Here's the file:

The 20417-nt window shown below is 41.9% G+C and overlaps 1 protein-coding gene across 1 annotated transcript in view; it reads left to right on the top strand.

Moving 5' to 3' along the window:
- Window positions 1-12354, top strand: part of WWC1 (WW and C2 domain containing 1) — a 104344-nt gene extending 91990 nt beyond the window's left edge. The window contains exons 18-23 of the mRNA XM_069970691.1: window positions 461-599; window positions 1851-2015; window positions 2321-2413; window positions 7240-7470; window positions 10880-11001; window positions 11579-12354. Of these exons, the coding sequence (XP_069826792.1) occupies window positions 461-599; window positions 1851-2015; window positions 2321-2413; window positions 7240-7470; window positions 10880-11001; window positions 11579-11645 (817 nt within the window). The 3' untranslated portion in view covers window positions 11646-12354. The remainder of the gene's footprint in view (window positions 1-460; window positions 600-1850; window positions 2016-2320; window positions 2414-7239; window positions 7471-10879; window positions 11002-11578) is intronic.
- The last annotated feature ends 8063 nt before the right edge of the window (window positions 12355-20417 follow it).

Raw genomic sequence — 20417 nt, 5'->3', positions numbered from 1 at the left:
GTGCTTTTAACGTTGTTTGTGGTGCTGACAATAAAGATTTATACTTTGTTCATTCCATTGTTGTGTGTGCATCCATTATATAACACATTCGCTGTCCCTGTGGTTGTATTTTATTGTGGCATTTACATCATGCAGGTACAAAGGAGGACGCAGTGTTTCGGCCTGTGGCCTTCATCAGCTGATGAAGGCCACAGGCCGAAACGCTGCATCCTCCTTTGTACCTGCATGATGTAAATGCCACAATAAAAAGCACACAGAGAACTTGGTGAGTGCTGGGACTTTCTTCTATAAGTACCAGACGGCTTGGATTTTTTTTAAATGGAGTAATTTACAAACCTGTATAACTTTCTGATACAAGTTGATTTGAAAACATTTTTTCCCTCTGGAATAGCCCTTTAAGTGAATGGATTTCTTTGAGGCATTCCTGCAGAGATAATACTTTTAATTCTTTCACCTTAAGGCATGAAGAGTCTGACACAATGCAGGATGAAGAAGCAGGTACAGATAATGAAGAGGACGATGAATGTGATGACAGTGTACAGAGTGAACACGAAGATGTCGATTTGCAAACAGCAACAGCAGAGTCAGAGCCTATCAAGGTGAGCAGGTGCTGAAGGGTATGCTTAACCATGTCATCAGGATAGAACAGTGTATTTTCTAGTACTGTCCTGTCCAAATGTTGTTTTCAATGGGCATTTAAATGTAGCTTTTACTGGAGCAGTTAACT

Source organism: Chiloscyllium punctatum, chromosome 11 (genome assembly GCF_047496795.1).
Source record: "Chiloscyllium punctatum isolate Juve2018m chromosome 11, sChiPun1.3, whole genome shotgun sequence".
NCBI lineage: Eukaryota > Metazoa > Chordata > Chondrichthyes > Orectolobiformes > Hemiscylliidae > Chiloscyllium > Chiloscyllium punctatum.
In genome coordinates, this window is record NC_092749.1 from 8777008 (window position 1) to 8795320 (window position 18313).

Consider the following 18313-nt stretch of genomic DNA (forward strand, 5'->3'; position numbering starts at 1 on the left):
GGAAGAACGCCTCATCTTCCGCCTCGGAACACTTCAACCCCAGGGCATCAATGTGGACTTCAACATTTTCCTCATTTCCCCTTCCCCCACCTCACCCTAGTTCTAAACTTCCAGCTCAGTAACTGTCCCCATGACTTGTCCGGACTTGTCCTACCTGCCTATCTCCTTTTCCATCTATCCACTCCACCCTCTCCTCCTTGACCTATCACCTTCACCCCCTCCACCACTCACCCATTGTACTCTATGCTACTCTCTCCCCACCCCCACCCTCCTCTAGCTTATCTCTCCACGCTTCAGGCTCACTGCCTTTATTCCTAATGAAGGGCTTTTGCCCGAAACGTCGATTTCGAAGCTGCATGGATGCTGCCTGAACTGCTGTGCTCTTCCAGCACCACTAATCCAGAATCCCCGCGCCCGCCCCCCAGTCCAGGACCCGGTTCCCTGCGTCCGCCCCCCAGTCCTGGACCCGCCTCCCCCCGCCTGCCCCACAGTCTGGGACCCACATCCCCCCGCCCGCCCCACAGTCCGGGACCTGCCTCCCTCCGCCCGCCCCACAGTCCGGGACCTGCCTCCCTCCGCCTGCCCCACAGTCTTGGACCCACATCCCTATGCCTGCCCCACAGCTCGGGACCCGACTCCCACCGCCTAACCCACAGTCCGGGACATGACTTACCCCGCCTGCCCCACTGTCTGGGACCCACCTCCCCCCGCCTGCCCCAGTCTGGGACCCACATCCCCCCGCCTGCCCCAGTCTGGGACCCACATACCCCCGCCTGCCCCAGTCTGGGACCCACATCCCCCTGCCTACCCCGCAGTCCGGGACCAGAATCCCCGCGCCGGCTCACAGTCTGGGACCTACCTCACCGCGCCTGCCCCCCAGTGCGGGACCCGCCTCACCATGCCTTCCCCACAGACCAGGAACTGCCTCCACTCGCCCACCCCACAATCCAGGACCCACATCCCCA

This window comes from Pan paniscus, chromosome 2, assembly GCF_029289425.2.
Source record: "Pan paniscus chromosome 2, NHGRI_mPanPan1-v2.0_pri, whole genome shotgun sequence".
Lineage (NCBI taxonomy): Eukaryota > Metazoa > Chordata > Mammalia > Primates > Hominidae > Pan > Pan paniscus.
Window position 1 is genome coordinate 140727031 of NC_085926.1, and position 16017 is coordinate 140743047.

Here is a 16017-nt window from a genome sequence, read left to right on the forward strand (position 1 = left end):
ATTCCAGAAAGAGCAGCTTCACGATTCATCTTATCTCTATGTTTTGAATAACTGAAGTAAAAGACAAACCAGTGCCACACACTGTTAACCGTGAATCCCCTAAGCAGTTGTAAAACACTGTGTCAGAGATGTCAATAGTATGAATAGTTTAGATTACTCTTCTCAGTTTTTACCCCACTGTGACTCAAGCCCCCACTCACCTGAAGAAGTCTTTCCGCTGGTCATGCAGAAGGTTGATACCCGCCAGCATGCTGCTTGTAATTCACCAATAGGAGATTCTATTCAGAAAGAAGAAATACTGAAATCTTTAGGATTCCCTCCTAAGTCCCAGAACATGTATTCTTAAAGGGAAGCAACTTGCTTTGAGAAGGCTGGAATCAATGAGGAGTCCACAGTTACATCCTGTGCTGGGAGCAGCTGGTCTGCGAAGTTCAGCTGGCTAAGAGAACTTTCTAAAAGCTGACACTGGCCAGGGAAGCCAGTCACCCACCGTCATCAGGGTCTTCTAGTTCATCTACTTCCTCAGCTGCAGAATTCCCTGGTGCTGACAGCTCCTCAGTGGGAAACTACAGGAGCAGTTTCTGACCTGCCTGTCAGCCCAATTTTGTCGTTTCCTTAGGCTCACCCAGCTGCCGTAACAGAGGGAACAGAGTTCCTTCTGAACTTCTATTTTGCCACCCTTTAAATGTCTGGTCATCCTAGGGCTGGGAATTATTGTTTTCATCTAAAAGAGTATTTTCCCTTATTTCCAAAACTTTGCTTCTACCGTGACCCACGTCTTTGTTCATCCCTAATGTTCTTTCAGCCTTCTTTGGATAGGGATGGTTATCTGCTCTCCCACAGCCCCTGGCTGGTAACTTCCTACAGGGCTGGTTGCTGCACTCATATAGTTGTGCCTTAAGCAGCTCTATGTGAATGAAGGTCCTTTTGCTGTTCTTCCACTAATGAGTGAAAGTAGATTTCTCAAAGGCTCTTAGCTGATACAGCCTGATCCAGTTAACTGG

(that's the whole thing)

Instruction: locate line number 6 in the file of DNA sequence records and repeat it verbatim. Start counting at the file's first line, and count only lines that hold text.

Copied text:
GTGCTTTTAACGTTGTTTGTGGTGCTGACAATAAAGATTTATACTTTGTTCATTCCATTGTTGTGTGTGCATCCATTATATAACACATTCGCTGTCCCTGTGGTTGTATTTTATTGTGGCATTTACATCATGCAGGTACAAAGGAGGACGCAGTGTTTCGGCCTGTGGCCTTCATCAGCTGATGAAGGCCACAGGCCGAAACGCTGCATCCTCCTTTGTACCTGCATGATGTAAATGCCACAATAAAAAGCACACAGAGAACTTGGTGAGTGCTGGGACTTTCTTCTATAAGTACCAGACGGCTTGGATTTTTTTTAAATGGAGTAATTTACAAACCTGTATAACTTTCTGATACAAGTTGATTTGAAAACATTTTTTCCCTCTGGAATAGCCCTTTAAGTGAATGGATTTCTTTGAGGCATTCCTGCAGAGATAATACTTTTAATTCTTTCACCTTAAGGCATGAAGAGTCTGACACAATGCAGGATGAAGAAGCAGGTACAGATAATGAAGAGGACGATGAATGTGATGACAGTGTACAGAGTGAACACGAAGATGTCGATTTGCAAACAGCAACAGCAGAGTCAGAGCCTATCAAGGTGAGCAGGTGCTGAAGGGTATGCTTAACCATGTCATCAGGATAGAACAGTGTATTTTCTAGTACTGTCCTGTCCAAATGTTGTTTTCAATGGGCATTTAAATGTAGCTTTTACTGGAGCAGTTAACT